In most cases, you don’t need waterproof trail-running shoes, even if you’re running on wet and muddy trails. Waterproof trail-running shoes can trap water inside and cause your feet to overheat and sweat, which is why many trail runners choose very breathable, non-waterproof shoes instead. To help you understand what’s right for you, let’s look at a couple of key traits of waterproof trail-running shoes: waterproofness and warmth.
Waterproof trail-running shoes are, of course, intended to keep water out. They do this by means of a coating or built-in liner that creates a waterproof barrier in the fabric uppers of the shoes. This can be a great feature, but it’s important to understand that the waterproof barrier is just as good at keeping water in the shoes as it is out. So, imagine you’re cruising down a trail when you step in a deep puddle and water pours in via the tops of the shoes. You can mitigate this a bit by wearing trail-running gaiters, but you’ll likely still be left sloshing your way to the finish line in heavy, wet shoes. For this reason, many trail runners embrace the fact that their feet will get wet and choose non-waterproof shoes that drain better and allow more drying airflow.
Waterproof trail-running shoes are warmer than non-waterproof shoes. This is the result of waterproof coatings or liners inhibiting airflow through the fabric of the shoes. This can be a great thing if you’re running in freezing or near-freezing temperatures or know your feet get cold out there. But, in more mild conditions, many runners find that waterproof shoes cause their feet to overheat and work up a sweat, which can potentially bring on blisters.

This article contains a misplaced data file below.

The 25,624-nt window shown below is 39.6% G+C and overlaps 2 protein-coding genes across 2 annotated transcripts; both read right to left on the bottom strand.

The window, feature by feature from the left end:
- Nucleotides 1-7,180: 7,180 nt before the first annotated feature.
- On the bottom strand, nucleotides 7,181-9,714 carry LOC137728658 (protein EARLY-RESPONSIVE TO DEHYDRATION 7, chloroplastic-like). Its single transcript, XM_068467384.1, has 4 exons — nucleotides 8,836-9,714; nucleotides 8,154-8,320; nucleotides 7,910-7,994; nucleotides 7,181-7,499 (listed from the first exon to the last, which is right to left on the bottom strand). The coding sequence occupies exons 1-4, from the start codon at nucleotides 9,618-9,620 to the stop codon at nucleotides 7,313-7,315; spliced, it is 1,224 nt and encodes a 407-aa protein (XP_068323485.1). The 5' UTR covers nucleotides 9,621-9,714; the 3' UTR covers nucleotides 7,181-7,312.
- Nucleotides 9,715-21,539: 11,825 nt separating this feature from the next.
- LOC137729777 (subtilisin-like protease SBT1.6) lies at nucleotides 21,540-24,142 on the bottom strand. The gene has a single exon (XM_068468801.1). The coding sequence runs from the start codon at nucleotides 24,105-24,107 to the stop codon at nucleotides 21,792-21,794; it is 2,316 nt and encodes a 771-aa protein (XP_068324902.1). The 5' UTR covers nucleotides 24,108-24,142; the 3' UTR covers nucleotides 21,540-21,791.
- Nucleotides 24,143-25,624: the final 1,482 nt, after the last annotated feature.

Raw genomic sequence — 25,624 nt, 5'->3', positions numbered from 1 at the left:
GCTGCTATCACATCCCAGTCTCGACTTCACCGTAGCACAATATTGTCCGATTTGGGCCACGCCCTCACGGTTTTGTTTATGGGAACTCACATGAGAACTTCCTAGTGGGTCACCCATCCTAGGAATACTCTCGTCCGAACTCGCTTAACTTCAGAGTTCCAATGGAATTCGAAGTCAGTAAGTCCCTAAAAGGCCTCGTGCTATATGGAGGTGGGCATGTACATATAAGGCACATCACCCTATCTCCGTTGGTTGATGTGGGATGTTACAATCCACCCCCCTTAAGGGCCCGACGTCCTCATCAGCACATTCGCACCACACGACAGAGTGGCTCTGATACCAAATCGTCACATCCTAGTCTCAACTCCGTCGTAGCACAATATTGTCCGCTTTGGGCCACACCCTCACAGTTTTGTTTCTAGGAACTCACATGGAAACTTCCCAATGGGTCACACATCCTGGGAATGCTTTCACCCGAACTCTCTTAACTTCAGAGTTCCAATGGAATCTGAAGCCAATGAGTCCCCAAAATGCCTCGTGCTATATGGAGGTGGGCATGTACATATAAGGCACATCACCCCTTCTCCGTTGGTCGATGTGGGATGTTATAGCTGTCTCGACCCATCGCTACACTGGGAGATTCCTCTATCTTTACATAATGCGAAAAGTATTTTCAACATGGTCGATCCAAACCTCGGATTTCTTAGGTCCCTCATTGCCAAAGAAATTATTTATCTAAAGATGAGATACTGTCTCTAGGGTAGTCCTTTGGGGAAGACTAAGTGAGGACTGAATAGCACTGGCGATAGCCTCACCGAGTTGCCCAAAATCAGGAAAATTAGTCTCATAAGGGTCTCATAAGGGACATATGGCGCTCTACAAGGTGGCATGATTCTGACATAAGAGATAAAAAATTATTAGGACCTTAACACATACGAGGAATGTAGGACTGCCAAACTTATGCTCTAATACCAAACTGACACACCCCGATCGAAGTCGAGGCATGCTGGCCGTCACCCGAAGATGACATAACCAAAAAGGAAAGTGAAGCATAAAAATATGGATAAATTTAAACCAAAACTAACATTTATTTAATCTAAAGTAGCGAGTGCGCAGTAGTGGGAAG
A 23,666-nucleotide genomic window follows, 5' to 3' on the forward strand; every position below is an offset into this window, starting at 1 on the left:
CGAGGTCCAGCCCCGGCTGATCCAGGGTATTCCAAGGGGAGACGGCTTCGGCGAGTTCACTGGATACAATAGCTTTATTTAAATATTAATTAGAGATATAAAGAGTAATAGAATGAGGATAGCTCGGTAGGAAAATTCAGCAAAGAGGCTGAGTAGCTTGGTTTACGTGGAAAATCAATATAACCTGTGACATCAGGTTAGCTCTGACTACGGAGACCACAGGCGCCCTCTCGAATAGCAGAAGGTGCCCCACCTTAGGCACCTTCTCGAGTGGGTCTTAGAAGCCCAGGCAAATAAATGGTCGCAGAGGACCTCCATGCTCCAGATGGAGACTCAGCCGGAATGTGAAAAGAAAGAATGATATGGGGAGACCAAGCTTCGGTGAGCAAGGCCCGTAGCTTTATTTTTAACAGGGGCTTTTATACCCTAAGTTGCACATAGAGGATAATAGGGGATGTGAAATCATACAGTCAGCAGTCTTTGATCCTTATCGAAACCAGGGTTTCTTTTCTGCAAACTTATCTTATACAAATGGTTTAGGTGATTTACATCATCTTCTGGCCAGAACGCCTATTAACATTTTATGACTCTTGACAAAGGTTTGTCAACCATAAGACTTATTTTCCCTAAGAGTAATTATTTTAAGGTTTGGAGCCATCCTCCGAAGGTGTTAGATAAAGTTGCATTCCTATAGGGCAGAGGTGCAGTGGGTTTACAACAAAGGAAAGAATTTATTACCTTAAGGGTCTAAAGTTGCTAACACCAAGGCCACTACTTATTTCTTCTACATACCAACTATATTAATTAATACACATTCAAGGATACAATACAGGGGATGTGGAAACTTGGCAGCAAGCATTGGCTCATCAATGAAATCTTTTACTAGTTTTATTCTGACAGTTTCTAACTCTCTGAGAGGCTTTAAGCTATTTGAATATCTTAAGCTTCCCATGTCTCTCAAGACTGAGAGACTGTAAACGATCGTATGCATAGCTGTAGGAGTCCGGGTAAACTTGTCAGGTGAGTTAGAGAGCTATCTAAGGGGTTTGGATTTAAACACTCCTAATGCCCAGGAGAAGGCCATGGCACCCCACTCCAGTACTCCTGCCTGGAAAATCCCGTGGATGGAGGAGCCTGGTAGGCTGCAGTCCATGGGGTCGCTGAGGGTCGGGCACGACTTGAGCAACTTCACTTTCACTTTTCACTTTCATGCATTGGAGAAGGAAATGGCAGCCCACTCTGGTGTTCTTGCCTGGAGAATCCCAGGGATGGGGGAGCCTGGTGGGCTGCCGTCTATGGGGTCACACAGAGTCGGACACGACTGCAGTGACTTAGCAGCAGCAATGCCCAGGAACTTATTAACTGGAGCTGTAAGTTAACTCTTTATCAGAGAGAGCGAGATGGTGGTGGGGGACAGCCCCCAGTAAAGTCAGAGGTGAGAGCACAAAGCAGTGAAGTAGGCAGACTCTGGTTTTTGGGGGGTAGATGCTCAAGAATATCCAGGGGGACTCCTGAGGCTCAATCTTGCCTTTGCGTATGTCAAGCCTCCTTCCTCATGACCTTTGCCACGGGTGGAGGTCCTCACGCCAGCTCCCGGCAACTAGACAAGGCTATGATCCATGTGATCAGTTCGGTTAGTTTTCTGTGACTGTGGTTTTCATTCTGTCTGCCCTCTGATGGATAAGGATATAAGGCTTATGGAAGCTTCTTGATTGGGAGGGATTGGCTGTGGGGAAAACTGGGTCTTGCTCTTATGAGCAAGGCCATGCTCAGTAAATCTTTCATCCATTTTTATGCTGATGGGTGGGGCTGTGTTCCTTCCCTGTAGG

When and When Not to Choose Waterproof Trail-Running Shoes
With the basics of waterproofness and warmth in mind, let’s look at when waterproof trail-running shoes are the right choice and when they aren’t. And know that your personal preference can always overrule our suggestions.
When to Wear Waterproof Trail-Running Shoes:
- You’re running in snow: Waterproof shoes will keep moisture from snow from passing through the fabric uppers, and when combined with gaiters, the snow is unlikely to come in through the top. They will also keep your feet warmer than non-waterproof shoes.
- You’re running in cold and damp (not really wet) conditions: Waterproof trail runners will shield your feet from moisture when your shoes touch wet brush and grass. They will also keep your feet warmer in cold weather.
When NOT to Wear Waterproof Trail-Running Shoes:
- You’re running in warm weather: Even if the trail is sopping wet, a waterproof barrier is likely to cause your feet to overheat in anything but cold weather.
- You’re running in really wet conditions: Experienced trail runners recommend coming to terms with the idea that your feet will get wet and suggest choosing non-waterproof shoes that will drain water better and dry more quickly than waterproof shoes. This will help limit the amount of water that gets trapped inside your shoes.
To learn more about when waterproof trail-running shoes are the right choice, check out our video: